GM: The Global Economy in Flux

At Redbank Valley High School in New Bethlehem, Western Pennsylvania, nearly everyone knows someone who’s lost a job. A once vibrant factory town, the community suffers from high poverty rates and struggles with unemployment as factory jobs disappear. In 2016, when New Bethlehem voted overwhelmingly for Donald Trump, the mere mention of Hillary Clinton at Redbank elicited groans from students.

Donald Trump blew Hillary Clinton out of the water in Rust Belt towns like New Bethlehem in 2016 because of his vision for industrial revitalization. He promised to bring jobs back home and create new, low-skilled jobs in iconic industries such as coal and auto. Indeed, his administration has gone to impressive lengths over the past two years to prove that it is intent on reversing over a decade of American industrial decline.

At the beginning of his presidency, President Trump paid a much vaunted visit to Carrier’s factory in Indiana. Carrier, an American company that produces air-conditioning units, had planned to shift manufacturing south of the border for lower costs. However, after receiving millions in state subsidies, Carrier agreed to keep its Indiana plant open. President Trump quickly swooped in to claim credit for saving nearly 1,000 jobs.

Given its efforts to revive American manufacturing, the Trump administration initially reacted to General Motors’ recent decision to cut 14,000 jobs and close five North American plants with a mixture of shock and horror. President Trump responded on Twitter by threatening to cut “all GM subsidies.” Cries of condemnation soon also rang out from our neighbor to the north, which will also be affected by GM’s restructuring.

These recent developments demonstrate just how tough market forces are to overcome. They also highlight underlying changes in the nature of the global labor force that are transforming the world economy. A slowdown in global workforce growth, the decline in global demand for labor, and the rise of robots are reshaping the labor market, transforming cost structures, and forging a new era of capitalism. In this brave new world, governments and firms will either sink or swim depending on their willingness to adapt to new market dynamics.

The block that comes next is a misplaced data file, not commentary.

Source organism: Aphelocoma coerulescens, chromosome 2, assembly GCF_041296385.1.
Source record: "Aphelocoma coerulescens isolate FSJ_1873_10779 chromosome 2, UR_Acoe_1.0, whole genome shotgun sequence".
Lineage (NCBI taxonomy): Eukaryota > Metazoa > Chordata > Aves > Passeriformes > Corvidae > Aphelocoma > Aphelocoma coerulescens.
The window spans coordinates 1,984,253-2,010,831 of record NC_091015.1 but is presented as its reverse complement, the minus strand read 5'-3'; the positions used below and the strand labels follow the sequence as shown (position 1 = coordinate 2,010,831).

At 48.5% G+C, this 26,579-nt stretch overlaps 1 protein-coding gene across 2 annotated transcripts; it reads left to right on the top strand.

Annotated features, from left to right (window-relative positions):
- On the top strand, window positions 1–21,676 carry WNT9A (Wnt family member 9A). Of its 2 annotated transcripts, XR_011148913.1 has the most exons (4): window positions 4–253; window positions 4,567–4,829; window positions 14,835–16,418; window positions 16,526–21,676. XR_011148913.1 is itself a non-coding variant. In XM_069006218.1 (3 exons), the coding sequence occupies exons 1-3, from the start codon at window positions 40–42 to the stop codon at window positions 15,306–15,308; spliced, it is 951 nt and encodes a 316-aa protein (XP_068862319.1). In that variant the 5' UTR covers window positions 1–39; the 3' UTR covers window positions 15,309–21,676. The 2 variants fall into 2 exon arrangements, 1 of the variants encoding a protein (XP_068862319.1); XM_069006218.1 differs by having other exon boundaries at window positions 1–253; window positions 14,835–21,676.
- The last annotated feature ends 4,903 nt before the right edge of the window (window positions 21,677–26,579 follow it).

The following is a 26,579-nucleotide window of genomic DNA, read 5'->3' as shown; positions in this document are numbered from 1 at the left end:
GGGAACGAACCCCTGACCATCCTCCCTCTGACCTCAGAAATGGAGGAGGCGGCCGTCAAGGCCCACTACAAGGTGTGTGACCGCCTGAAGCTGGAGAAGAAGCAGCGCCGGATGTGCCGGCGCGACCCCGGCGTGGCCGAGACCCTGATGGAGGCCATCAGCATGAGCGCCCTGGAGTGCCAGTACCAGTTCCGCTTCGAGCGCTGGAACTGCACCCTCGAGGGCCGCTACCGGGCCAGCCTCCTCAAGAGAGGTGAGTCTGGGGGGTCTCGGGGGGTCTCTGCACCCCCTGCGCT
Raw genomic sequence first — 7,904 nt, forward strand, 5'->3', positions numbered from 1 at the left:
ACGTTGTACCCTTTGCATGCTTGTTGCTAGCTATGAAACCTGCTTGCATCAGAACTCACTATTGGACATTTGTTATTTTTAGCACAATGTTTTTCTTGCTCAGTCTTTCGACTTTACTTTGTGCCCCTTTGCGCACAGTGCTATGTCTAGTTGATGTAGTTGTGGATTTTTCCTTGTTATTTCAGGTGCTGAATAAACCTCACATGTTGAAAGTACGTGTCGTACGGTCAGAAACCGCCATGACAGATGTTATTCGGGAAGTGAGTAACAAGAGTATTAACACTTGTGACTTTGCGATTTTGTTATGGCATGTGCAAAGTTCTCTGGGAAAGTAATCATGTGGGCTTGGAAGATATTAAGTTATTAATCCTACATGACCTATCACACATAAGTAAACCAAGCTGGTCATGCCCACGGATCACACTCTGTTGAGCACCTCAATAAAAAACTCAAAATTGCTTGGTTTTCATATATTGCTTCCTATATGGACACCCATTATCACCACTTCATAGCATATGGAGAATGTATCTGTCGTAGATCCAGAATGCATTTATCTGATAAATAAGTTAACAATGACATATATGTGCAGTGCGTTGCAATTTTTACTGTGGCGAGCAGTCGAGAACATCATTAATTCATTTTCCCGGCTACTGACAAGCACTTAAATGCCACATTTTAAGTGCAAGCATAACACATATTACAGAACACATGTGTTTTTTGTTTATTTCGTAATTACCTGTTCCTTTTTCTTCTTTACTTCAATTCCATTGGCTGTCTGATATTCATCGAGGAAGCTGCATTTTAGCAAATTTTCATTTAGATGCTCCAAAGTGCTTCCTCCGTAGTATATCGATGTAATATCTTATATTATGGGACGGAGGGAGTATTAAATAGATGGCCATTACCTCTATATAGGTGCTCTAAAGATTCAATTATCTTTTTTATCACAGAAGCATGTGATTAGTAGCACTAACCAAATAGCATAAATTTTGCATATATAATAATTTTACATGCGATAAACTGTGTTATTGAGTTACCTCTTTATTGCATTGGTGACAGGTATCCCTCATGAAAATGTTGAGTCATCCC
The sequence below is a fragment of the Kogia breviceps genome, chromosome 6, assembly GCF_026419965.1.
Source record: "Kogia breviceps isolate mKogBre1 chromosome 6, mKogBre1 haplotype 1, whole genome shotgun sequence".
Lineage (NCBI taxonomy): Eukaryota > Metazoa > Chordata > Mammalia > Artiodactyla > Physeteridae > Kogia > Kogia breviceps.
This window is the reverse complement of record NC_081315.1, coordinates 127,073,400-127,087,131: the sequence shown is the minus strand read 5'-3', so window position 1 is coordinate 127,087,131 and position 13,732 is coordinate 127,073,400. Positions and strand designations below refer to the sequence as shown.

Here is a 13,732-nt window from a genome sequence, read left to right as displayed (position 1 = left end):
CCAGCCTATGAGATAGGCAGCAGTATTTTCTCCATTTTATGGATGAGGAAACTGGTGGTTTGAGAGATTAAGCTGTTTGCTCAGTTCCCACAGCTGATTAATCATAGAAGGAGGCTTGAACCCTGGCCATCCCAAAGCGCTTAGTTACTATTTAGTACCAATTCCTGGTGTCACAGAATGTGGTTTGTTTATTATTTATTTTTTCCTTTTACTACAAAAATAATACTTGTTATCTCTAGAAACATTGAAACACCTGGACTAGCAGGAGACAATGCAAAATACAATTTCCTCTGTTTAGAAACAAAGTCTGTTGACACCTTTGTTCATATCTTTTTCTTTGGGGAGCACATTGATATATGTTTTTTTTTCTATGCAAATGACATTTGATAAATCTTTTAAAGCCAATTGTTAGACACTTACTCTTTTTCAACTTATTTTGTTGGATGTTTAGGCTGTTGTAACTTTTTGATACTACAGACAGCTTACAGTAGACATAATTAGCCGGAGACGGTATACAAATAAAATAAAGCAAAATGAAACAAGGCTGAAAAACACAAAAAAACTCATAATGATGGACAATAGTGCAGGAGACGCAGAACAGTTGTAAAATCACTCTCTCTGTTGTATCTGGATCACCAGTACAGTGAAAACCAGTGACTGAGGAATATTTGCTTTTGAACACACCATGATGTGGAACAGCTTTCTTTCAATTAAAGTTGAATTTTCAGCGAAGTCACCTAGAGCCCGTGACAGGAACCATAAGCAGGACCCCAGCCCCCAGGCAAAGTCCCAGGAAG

Past Meets Present

The past 25 years have been marked by unprecedented geopolitical stability and increasing globalization. After the fall of the Soviet Union, these trends accelerated as economies once hidden behind the Iron Curtain or aligned with the Communist Bloc underwent liberalization that linked them with global consumer markets as well as foreign markets for labor and capital. However, these wonder years were underpinned by American dominance, and America’s status as a hyperpower is coming to an end as rival economies with vastly different political systems acquire comparable wealth.

These geopolitical tremors are occurring simultaneously as the West distances itself from globalization. Several decades of globalization have brought unevenly distributed growth, and people negatively impacted by disruption and growing wealth inequality have voiced their discontent in recent elections. Nationalist movements in America, France, the U.K., and elsewhere have responded by promising to protect domestic jobs from foreign competition. However, nationalist policies are struggling to push back against automation, outsourcing, and unfavorable demographics.

Deus Ex Machina

According to a report published by Bain & Company, automation “may eliminate 20-25 percent of current jobs” by 2030. The declining cost and rising speed of computing means that the automation juggernaut will continue to hinder efforts to boost the number of middle- to low-income manufacturing jobs. Although Bain & Company expects the approaching wave of automation to displace workers at much higher rates than in the past, the biggest challenge to labor may have more to do with unfavorable demographics than technological improvements.